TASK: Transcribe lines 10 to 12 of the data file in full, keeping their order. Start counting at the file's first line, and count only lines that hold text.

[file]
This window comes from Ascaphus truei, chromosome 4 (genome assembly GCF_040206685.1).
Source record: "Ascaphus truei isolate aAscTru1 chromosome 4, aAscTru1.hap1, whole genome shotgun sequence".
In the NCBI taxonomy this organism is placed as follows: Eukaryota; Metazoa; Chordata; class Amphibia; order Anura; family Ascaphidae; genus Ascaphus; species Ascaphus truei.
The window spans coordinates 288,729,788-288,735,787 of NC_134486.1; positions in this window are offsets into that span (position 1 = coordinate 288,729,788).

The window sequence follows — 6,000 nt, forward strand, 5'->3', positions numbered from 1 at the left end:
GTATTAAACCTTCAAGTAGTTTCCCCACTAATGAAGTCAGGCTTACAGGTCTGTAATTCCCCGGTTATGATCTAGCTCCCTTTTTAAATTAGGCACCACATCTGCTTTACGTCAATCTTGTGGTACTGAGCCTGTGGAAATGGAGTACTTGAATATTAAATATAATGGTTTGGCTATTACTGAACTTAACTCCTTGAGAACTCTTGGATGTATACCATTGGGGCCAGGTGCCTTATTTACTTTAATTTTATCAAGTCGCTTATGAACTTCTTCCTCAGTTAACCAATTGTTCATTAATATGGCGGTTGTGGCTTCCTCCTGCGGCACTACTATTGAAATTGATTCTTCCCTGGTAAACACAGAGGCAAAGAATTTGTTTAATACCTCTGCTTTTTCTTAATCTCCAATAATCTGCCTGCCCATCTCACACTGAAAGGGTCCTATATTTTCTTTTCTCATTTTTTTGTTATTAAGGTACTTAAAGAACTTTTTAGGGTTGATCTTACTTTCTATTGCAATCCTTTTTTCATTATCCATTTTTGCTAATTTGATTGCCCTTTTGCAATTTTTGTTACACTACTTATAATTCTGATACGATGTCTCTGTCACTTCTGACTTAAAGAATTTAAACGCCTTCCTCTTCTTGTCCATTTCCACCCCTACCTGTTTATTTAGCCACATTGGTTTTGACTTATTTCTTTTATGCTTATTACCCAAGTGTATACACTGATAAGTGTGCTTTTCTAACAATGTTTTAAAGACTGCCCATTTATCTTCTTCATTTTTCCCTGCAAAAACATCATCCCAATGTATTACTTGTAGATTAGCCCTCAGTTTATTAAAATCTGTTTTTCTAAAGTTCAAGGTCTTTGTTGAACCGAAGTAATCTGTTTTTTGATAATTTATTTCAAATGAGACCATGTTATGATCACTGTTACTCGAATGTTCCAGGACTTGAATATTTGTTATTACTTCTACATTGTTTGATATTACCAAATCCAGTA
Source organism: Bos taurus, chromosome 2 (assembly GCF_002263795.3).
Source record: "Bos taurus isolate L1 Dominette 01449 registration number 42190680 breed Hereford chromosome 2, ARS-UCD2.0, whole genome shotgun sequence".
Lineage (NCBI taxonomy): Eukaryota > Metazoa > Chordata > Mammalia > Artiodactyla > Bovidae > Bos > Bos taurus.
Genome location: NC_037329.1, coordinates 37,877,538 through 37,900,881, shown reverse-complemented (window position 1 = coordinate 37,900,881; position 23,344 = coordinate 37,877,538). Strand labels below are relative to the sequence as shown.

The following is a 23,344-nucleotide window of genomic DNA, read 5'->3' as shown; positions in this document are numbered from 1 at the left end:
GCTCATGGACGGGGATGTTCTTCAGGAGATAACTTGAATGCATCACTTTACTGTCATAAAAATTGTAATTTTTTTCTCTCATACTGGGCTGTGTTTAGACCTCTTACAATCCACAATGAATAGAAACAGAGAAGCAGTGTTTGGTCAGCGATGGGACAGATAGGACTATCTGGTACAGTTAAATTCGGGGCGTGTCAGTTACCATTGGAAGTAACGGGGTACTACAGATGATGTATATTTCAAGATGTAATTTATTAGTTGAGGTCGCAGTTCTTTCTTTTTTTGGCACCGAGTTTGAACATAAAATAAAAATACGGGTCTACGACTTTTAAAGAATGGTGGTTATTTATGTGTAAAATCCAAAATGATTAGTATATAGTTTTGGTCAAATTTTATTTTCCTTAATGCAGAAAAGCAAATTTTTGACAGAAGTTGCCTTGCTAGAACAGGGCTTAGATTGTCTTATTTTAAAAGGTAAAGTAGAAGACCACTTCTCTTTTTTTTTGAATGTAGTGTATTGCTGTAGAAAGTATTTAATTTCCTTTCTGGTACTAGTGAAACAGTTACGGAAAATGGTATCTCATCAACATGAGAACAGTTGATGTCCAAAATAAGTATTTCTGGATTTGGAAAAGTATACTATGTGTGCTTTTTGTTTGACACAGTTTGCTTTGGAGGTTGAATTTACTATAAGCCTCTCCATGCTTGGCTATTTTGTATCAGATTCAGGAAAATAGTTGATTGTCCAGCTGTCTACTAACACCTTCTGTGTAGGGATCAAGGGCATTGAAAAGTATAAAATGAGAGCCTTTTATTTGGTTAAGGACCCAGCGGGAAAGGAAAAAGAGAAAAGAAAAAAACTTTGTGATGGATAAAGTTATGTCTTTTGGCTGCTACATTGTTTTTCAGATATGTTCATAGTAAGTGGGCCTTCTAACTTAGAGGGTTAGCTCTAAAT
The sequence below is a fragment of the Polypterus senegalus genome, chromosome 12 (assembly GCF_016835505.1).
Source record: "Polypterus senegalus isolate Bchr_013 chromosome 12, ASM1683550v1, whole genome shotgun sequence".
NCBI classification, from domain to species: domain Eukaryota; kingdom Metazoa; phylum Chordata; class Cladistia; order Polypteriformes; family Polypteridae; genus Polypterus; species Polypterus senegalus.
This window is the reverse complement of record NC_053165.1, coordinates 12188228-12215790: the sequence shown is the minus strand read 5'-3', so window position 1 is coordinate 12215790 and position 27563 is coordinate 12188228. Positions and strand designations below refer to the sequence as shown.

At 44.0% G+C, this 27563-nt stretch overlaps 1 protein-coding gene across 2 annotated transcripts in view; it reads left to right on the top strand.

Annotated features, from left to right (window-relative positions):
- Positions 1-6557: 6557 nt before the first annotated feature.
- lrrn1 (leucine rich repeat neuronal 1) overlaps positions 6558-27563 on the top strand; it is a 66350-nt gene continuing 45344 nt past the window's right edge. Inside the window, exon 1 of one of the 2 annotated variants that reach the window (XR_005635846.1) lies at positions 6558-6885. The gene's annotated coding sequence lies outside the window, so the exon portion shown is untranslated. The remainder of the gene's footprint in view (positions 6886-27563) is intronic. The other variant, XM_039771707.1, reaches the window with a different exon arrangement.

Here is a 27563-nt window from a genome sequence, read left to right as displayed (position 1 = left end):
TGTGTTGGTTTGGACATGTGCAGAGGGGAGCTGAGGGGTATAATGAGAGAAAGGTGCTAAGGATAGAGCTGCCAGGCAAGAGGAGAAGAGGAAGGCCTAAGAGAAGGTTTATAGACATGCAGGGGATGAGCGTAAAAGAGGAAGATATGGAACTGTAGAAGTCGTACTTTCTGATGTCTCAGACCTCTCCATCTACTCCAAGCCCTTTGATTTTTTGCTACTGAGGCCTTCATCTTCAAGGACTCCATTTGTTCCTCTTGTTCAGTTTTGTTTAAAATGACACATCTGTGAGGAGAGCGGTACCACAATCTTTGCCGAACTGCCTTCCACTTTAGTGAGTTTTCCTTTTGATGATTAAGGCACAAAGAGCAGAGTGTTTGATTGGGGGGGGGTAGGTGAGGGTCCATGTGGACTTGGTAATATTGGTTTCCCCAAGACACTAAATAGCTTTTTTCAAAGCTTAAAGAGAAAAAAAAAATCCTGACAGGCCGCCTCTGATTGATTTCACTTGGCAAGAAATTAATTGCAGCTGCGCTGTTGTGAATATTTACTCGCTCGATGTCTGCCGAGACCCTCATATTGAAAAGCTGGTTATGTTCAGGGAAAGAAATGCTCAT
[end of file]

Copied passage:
Genome location: NC_037329.1, coordinates 37,877,538 through 37,900,881, shown reverse-complemented (window position 1 = coordinate 37,900,881; position 23,344 = coordinate 37,877,538). Strand labels below are relative to the sequence as shown.

The following is a 23,344-nucleotide window of genomic DNA, read 5'->3' as shown; positions in this document are numbered from 1 at the left end:
GCTCATGGACGGGGATGTTCTTCAGGAGATAACTTGAATGCATCACTTTACTGTCATAAAAATTGTAATTTTTTTCTCTCATACTGGGCTGTGTTTAGACCTCTTACAATCCACAATGAATAGAAACAGAGAAGCAGTGTTTGGTCAGCGATGGGACAGATAGGACTATCTGGTACAGTTAAATTCGGGGCGTGTCAGTTACCATTGGAAGTAACGGGGTACTACAGATGATGTATATTTCAAGATGTAATTTATTAGTTGAGGTCGCAGTTCTTTCTTTTTTTGGCACCGAGTTTGAACATAAAATAAAAATACGGGTCTACGACTTTTAAAGAATGGTGGTTATTTATGTGTAAAATCCAAAATGATTAGTATATAGTTTTGGTCAAATTTTATTTTCCTTAATGCAGAAAAGCAAATTTTTGACAGAAGTTGCCTTGCTAGAACAGGGCTTAGATTGTCTTATTTTAAAAGGTAAAGTAGAAGACCACTTCTCTTTTTTTTTGAATGTAGTGTATTGCTGTAGAAAGTATTTAATTTCCTTTCTGGTACTAGTGAAACAGTTACGGAAAATGGTATCTCATCAACATGAGAACAGTTGATGTCCAAAATAAGTATTTCTGGATTTGGAAAAGTATACTATGTGTGCTTTTTGTTTGACACAGTTTGCTTTGGAGGTTGAATTTACTATAAGCCTCTCCATGCTTGGCTATTTTGTATCAGATTCAGGAAAATAGTTGATTGTCCAGCTGTCTACTAACACCTTCTGTGTAGGGATCAAGGGCATTGAAAAGTATAAAATGAGAGCCTTTTATTTGGTTAAGGACCCAGCGGGAAAGGAAAAAGAGAAAAGAAAAAAACTTTGTGATGGATAAAGTTATGTCTTTTGGCTGCTACATTGTTTTTCAGATATGTTCATAGTAAGTGGGCCTTCTAACTTAGAGGGTTAGCTCTAAAT